March 24th, 2021
React is actually a bit of an outlier with state management. While it has first-class tools like
To me, the concept of state is vital to front-end development. It’s like components in that way. It’s just shaking out that it’s a smart way to work on digital products. The state is our own abstraction of what is happening on a site. It can be whether a sidebar is open or closed, a list of comments data, the details of logged-in users, or anything else that we need to draw and make functional UI.
That’s why it still feels surprising to me that native web components didn’t attempt to tackle the idea of state at all. I’m not informed enough to know why that is, but as an observer, I can see that developers are clamoring to find the best ways to make the state work in and across web components. Most recently, I came across @vue/lit by Evan You. That is a microframework for web components that solves templating and re-rendering by using lit-html, and then incorporating reactive state with Vue’s reactivity. Looks pretty cool to me.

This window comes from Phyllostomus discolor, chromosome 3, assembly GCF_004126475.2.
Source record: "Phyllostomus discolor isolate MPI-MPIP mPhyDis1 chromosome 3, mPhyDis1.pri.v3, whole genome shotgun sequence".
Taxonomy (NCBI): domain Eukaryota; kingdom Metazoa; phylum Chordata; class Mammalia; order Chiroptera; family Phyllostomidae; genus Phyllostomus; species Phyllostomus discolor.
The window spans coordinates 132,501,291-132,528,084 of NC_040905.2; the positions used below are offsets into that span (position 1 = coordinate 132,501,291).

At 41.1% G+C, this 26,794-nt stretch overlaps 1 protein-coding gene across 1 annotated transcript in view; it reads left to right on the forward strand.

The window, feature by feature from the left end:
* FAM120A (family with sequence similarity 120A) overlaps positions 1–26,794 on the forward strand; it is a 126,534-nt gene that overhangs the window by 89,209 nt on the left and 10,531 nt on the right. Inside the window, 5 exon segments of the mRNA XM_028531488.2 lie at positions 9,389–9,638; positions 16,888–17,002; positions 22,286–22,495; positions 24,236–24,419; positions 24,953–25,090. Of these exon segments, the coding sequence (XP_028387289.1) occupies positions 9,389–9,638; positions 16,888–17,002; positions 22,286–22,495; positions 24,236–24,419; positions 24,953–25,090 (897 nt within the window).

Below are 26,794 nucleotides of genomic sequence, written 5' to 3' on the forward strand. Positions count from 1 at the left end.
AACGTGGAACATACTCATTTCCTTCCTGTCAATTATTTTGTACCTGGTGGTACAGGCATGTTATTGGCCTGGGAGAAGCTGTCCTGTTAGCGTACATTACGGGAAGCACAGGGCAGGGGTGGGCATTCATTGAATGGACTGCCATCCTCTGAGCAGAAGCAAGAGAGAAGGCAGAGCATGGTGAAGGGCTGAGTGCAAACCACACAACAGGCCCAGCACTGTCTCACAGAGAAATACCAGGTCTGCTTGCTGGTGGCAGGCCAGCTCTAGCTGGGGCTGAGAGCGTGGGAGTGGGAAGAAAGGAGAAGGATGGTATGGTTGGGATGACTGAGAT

I find all this stuff fascinating. In my own work, I bet I’m rather typical. If it’s a small baby thing, I might be up for a roll-my-own pattern. If it’s a medium-sized thing but sorta low-impact, I’d probably reach for the new-and-fancy — and maybe even experimental — takes. But the second I’m doing something big and high-impact, I find way more comfortable in picking from the biggest players, even if that sometimes means heavier libraries. 😬
The original post Takes on State.